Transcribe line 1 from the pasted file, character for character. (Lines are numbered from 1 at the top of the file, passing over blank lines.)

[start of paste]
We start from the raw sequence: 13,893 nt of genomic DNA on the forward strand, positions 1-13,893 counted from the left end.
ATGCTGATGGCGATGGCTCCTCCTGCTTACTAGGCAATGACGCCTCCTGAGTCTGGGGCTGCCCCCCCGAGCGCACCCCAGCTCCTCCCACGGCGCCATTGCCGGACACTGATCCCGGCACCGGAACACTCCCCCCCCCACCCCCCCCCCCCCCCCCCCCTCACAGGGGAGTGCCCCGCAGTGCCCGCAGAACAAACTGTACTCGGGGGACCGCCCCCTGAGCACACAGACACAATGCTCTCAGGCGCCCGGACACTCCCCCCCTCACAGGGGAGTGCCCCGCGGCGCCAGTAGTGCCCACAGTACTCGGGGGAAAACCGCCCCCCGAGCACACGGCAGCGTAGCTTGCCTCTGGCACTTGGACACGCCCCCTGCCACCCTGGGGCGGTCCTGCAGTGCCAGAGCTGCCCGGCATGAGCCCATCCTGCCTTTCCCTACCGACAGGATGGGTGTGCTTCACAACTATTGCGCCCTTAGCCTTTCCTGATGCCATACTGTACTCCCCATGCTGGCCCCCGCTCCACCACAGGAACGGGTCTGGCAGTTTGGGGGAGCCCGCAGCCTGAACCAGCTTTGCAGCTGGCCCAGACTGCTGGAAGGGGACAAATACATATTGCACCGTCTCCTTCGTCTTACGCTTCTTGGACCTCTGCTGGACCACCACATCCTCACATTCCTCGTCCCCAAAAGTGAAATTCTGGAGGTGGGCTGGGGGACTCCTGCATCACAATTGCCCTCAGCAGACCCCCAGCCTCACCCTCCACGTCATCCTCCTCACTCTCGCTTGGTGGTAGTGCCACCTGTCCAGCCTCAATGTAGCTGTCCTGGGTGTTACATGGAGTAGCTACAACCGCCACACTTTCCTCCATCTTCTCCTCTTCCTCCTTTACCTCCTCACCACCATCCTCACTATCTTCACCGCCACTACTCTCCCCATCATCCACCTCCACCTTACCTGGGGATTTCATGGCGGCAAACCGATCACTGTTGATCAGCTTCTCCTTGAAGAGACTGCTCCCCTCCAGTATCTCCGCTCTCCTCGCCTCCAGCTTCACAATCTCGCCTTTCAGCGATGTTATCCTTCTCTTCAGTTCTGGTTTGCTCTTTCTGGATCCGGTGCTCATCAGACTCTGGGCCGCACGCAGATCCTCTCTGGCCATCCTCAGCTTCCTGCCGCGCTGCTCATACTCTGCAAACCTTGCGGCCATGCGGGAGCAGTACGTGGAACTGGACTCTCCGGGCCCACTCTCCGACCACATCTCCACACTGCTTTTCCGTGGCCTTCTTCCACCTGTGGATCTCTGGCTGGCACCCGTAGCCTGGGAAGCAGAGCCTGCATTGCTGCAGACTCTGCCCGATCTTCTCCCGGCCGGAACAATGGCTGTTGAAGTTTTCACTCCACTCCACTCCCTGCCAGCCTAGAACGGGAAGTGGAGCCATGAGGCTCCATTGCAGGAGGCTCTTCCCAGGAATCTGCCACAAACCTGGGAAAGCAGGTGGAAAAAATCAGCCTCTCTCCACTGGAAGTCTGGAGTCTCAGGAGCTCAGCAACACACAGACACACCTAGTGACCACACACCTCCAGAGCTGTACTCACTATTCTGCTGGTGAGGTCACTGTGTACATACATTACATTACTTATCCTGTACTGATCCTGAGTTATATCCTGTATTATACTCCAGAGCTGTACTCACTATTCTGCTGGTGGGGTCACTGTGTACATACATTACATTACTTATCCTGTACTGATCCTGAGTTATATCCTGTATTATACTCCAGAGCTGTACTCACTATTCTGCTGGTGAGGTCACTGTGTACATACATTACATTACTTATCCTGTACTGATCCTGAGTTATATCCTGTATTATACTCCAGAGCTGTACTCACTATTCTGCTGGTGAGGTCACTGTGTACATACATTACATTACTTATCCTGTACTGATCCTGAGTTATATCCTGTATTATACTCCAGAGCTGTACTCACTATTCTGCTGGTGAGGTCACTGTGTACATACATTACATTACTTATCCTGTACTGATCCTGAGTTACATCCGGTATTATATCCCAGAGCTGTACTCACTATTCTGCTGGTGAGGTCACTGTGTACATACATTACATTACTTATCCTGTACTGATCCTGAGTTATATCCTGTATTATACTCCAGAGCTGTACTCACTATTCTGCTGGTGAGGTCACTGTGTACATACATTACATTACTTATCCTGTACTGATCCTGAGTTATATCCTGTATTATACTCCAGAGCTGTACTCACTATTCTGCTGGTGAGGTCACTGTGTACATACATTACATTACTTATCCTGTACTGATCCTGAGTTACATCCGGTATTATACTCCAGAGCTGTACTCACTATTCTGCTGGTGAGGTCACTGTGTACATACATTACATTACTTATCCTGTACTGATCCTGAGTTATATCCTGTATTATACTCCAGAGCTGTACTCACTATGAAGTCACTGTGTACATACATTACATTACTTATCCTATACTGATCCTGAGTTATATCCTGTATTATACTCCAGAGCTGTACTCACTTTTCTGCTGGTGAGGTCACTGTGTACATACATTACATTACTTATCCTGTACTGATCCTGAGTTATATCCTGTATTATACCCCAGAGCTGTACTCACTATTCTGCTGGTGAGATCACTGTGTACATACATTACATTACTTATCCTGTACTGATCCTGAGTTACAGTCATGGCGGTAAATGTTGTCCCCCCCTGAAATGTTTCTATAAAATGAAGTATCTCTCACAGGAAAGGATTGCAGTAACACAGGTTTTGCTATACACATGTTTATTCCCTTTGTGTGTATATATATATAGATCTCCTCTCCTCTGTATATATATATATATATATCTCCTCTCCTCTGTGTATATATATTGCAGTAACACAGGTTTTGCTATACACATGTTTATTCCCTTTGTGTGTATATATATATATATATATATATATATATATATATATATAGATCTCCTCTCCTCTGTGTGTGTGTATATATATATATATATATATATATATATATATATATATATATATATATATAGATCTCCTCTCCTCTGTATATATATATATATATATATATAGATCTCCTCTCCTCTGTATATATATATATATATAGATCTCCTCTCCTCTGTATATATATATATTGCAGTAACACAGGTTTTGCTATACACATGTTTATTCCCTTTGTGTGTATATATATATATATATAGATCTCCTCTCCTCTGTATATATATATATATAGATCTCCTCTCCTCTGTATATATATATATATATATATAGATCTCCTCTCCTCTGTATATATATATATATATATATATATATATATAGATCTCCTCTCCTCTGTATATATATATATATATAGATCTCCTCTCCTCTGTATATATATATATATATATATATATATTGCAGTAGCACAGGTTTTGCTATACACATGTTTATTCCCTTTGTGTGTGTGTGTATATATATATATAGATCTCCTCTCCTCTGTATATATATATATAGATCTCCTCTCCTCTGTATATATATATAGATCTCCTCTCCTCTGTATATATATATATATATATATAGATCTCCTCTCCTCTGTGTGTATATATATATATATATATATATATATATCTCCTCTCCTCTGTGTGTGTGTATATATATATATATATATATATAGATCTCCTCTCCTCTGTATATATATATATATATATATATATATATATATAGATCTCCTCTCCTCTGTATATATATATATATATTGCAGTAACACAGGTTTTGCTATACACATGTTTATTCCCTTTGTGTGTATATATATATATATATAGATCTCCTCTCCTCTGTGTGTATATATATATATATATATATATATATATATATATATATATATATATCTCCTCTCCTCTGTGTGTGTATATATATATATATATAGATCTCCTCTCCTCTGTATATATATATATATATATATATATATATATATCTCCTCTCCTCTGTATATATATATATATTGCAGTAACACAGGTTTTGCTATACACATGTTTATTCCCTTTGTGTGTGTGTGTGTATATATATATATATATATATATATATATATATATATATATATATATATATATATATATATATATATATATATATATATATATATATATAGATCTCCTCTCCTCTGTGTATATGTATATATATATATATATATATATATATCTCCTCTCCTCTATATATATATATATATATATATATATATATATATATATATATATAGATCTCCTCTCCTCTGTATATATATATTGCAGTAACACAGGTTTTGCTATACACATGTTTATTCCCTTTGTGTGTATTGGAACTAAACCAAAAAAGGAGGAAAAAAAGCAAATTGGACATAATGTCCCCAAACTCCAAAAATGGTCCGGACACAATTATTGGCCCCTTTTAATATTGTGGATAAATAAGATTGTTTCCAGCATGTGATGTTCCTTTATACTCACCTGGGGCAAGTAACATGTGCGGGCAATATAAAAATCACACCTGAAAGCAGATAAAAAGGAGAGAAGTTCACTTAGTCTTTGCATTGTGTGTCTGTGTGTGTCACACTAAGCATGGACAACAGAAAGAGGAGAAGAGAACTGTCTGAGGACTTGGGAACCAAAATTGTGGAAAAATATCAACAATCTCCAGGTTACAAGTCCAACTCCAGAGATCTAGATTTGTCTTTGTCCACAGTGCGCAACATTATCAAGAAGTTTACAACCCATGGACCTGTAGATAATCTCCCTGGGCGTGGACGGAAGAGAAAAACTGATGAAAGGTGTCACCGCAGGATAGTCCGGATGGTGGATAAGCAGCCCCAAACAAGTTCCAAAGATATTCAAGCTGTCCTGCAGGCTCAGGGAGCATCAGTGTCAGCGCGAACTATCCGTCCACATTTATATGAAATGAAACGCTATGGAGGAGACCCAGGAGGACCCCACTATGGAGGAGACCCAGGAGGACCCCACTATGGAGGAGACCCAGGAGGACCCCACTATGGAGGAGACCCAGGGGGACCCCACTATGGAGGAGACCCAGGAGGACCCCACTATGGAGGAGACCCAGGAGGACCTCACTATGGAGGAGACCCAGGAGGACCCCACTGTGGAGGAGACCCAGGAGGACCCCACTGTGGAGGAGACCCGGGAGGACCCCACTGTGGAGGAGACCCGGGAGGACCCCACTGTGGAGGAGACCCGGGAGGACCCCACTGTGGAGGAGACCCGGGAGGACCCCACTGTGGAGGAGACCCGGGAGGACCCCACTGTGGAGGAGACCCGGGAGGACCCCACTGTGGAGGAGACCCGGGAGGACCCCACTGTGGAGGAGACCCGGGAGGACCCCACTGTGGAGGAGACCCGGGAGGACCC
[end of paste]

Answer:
We start from the raw sequence: 13,893 nt of genomic DNA on the forward strand, positions 1-13,893 counted from the left end.